Search Images Maps Play YouTube News Gmail Drive More »
Sign in
Screen reader users: click this link for accessible mode. Accessible mode has the same essential features but works better with your reader.

Patents

  1. Advanced Patent Search
Publication numberUS6784027 B2
Publication typeGrant
Application numberUS 10/308,079
Publication dateAug 31, 2004
Filing dateDec 2, 2002
Priority dateNov 30, 2001
Fee statusPaid
Also published asDE10158754A1, US20030164505
Publication number10308079, 308079, US 6784027 B2, US 6784027B2, US-B2-6784027, US6784027 B2, US6784027B2
InventorsKlaus Streubel, Ralph Wirth
Original AssigneeOsram Opto Semiconductors Gmbh
Export CitationBiBTeX, EndNote, RefMan
External Links: USPTO, USPTO Assignment, Espacenet
Light-emitting semiconductor component
US 6784027 B2
Abstract
A light-emitting semiconductor component having: a semiconductor element containing an active layer, electrical contacts for impressing a current into the active layer (heat being generated at the active layer and at the electrical contacts during operation), and a carrier with a large thermal capacity for absorbing the heat generated during operation. The rear side of the semiconductor element is electrically and thermally connected to the carrier by a conductive adhesive. Recesses, which accommodate a part of the conductive adhesive when the semiconductor element is connected to the carrier, are provided in the rear side of the semiconductor element.
Images(4)
Previous page
Next page
Claims(28)
We claim:
1. A light-emitting semiconductor component, comprising:
a semiconductor element including an active layered structure;
electrical contacts for impressing a current into said active layered structure;
a carrier for said semiconductor element, said carrier acting as a heat sink; and
a conductive adhesive electrically and thermally connecting said carrier to said semiconductor element;
said semiconductor element having a side facing said carrier; and
said side formed with a plurality of recesses for accommodating a portion of said conductive adhesive between said semiconductor element and said carrier.
2. The light-emitting semiconductor component according to claim 1, wherein:
said semiconductor element includes a substrate carrying said active layered structure; and
said plurality of said recesses are formed in said substrate.
3. The light-emitting semiconductor component according to claim 2, wherein said active layered structure is epitaxially grown onto said substrate.
4. The light-emitting semiconductor component according to claim 1, wherein said plurality of said recesses are formed as trenches.
5. The light-emitting semiconductor component according to claim 4, wherein each one of said trenches has a cross section selected from a group consisting of a square cross section, a rectangular cross section, a triangular cross section, and a trapezoidal cross section.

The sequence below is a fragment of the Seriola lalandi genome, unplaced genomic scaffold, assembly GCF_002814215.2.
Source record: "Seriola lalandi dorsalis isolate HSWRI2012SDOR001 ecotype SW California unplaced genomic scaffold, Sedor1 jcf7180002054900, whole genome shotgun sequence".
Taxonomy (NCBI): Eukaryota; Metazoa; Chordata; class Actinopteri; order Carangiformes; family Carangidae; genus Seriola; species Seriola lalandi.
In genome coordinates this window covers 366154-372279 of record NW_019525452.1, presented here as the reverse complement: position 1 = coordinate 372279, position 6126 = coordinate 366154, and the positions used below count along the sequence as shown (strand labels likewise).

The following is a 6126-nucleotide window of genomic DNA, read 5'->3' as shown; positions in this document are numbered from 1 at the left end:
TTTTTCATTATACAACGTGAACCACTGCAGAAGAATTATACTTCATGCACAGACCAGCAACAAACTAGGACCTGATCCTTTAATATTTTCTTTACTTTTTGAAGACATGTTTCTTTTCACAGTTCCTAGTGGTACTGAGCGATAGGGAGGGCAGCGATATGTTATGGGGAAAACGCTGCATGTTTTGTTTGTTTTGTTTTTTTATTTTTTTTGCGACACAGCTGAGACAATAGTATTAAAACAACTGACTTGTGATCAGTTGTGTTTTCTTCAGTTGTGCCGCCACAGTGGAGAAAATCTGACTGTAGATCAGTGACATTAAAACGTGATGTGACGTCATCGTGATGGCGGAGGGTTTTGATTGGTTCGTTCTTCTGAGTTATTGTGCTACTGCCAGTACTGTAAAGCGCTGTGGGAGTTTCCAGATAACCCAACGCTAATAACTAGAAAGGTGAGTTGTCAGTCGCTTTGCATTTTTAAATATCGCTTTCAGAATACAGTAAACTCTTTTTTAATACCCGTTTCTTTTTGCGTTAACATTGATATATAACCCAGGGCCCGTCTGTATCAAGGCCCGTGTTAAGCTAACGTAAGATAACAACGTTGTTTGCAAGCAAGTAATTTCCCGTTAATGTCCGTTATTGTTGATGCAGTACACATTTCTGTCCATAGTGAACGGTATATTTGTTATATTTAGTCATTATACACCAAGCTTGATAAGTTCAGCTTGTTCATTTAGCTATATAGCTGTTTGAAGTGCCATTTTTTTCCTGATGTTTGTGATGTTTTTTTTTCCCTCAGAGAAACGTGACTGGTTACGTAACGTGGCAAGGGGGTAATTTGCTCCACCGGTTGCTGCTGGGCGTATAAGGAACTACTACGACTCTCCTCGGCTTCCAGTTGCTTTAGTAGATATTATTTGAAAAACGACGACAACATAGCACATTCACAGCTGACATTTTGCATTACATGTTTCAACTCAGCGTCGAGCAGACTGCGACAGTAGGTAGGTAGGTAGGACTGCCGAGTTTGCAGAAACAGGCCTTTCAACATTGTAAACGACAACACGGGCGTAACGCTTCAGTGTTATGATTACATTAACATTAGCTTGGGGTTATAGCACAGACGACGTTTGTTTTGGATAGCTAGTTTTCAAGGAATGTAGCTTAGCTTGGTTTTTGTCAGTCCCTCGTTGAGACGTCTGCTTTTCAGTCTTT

6. The light-emitting semiconductor component according to claim 1, wherein said plurality of said recesses are formed as pits.
7. The light-emitting semiconductor component according to claim 6, wherein each one of said plurality of said recesses has a shape selected from a group consisting of a square shape, a pyramid-shape, and a conical shape.
8. The light-emitting semiconductor component according to claim 1, wherein said plurality of said recesses are essentially completely filled with said conductive adhesive.
9. The light-emitting semiconductor component according to claim 1, wherein each one of said recesses has a depth between 2 μm and 80 μm, inclusively.
10. The light-emitting semiconductor component according to claim 1, wherein each one of said recesses has a depth between 5 μm and 40 μm, inclusively.
11. The light-emitting semiconductor component according to claim 1, wherein each one of said recesses has a depth between 10 μm and 20 μm, inclusively.
12. The light-emitting semiconductor component according to claim 1, wherein:
said semiconductor component has a thickness; and
each one of said plurality of said recesses has a depth between 1% and 40%, inclusively, of said thickness of said semiconductor component.
13. The light-emitting semiconductor component according to claim 1, wherein:
said semiconductor component has a thickness; and
each one of said plurality of said recesses has a depth between 2% and 20%, inclusively, of said thickness of said semiconductor component.
14. The light-emitting semiconductor component according to claim 1, wherein:
said semiconductor component has a thickness; and
each one of said plurality of said recesses has a depth between 5% and 10%, inclusively, of said thickness of said semiconductor component.
15. The light-emitting semiconductor component according to claim 1, wherein:
said side of said semiconductor element has an overal area and a non-structured area; and
a ratio between said non-structured area and said overall area is between 10% and 90%, inclusively.
16. The light-emitting semiconductor component according to claim 1, wherein:
said side of said semiconductor element has an overal area and a non-structured area; and